Revitalizing the international legal protection of humanitarian aid workers in armed conflict
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La revue des droits de l'homme, 11/2017, 12 p.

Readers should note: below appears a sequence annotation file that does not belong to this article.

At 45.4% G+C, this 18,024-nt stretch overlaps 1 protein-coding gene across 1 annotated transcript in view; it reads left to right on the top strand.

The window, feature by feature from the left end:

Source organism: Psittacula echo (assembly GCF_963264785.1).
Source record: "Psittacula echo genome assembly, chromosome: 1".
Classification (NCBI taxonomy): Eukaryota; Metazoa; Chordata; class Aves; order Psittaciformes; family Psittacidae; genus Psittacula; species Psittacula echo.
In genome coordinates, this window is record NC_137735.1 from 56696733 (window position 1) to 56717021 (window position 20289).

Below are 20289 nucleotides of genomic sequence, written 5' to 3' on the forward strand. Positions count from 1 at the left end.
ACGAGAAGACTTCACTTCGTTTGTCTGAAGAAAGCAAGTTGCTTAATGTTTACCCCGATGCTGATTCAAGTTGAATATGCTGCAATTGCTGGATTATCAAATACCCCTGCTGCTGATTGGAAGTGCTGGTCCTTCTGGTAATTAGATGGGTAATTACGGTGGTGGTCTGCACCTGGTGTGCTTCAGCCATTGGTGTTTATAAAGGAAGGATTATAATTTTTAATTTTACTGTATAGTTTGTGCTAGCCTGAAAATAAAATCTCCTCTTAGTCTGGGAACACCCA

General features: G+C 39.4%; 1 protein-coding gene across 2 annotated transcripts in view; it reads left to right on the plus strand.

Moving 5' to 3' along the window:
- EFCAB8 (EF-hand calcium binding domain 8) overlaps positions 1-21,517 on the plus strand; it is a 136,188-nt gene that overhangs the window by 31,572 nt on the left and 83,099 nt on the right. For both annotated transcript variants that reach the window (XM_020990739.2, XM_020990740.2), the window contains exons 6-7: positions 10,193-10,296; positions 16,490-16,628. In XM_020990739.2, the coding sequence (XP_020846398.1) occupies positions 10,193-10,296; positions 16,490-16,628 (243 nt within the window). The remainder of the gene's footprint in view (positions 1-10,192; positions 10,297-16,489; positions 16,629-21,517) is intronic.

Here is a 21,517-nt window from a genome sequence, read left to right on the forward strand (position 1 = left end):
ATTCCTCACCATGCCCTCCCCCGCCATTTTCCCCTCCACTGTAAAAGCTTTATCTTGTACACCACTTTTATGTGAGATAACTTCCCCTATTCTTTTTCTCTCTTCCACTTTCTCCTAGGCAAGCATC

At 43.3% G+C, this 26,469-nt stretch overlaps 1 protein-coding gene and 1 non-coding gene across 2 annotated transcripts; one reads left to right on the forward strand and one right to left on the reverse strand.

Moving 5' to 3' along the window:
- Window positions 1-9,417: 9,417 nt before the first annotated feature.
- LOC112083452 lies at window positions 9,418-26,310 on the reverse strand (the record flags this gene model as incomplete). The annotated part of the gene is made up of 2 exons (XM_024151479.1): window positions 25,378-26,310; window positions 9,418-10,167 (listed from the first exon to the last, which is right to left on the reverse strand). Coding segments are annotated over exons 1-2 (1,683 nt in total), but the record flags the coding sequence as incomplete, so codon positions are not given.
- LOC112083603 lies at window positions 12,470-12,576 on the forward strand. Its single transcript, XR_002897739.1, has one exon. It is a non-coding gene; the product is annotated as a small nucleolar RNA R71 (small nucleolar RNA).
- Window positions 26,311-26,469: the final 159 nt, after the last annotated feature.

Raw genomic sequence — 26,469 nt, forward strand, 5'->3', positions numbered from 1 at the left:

Contemporary armed conflicts have seen an increase in the number of humanitarian aid workers (HAW) being attacked. This is so notwithstanding these subjects have traditionally received international legal protection under the four Geneva Conventions of 1949 and the related Protocols I and II of 1977, and de facto immunity from attack by warring parties. This article analyses in detail how international humanitarian law (IHL) can be used to protect this category of currently highly vulnerable subjects to mitigate the direct and indirect consequences on them of (international and non-international) armed conflicts and of other public emergencies, together with its limits. With its historical origin and purpose of protecting persons not taking part in hostilities (persons hors de combat), IHL focuses on the protection of civilians suffering from the direct consequences of armed conflicts, such as injuries occurring from ongoing hostilities. In other words, the Geneva Conventions forbid combatants to attack persons hors de combat and require occupying forces to keep general order. However, IHL does not require warrying parties to guarantee the safety of humanitarian aid workers (it does not require warring parties to supply security escorts, for instance, when other factions threaten the safety of non-combatants operating in their area) nor guarantee access of humanitarian aid workers to affected areas: governments or occupying forces may, if they wish, ban a relief agency from working in their area. The paper concludes with a proposal for reinforcing and complementing the protection of humanitarian aid workers during armed conflict situations, namely drafting future international agreements between humanitarian NGOs (to which the majority of HAWs belong) and belligerent parties in a way that is similar to the Statute of Forces Agreements (SOFAs), which deal in detail with the status, privilege and duties of the military and civilian employees.
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